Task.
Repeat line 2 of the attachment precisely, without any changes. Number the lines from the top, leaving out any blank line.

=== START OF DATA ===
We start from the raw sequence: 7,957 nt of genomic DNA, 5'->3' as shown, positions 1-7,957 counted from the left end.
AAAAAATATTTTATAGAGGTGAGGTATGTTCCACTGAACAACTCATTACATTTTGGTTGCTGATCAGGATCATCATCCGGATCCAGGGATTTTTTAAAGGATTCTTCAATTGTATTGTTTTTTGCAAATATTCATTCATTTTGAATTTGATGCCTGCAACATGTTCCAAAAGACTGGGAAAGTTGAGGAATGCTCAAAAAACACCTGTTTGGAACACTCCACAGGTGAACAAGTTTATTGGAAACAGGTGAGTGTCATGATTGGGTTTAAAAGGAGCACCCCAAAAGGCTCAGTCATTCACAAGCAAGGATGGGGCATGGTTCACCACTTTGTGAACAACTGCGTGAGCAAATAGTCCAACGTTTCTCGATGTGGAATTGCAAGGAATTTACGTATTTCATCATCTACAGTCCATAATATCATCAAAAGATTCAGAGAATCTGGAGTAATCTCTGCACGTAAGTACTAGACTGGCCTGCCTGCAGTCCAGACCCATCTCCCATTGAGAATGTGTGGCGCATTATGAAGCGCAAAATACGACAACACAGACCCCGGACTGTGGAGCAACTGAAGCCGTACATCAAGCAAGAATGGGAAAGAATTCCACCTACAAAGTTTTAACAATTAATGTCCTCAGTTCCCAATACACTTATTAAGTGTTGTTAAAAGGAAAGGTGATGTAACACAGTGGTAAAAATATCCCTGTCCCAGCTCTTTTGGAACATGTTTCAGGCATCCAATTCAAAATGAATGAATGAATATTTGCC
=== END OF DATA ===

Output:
AAAAAATATTTTATAGAGGTGAGGTATGTTCCACTGAACAACTCATTACATTTTGGTTGCTGATCAGGATCATCATCCGGATCCAGGGATTTTTTAAAGGATTCTTCAATTGTATTGTTTTTTGCAAATATTCATTCATTTTGAATTTGATGCCTGCAACATGTTCCAAAAGACTGGGAAAGTTGAGGAATGCTCAAAAAACACCTGTTTGGAACACTCCACAGGTGAACAAGTTTATTGGAAACAGGTGAGTGTCATGATTGGGTTTAAAAGGAGCACCCCAAAAGGCTCAGTCATTCACAAGCAAGGATGGGGCATGGTTCACCACTTTGTGAACAACTGCGTGAGCAAATAGTCCAACGTTTCTCGATGTGGAATTGCAAGGAATTTACGTATTTCATCATCTACAGTCCATAATATCATCAAAAGATTCAGAGAATCTGGAGTAATCTCTGCACGTAAGTACTAGACTGGCCTGCCTGCAGTCCAGACCCATCTCCCATTGAGAATGTGTGGCGCATTATGAAGCGCAAAATACGACAACACAGACCCCGGACTGTGGAGCAACTGAAGCCGTACATCAAGCAAGAATGGGAAAGAATTCCACCTACAAAGTTTTAACAATTAATGTCCTCAGTTCCCAATACACTTATTAAGTGTTGTTAAAAGGAAAGGTGATGTAACACAGTGGTAAAAATATCCCTGTCCCAGCTCTTTTGGAACATGTTTCAGGCATCCAATTCAAAATGAATGAATGAATATTTGCC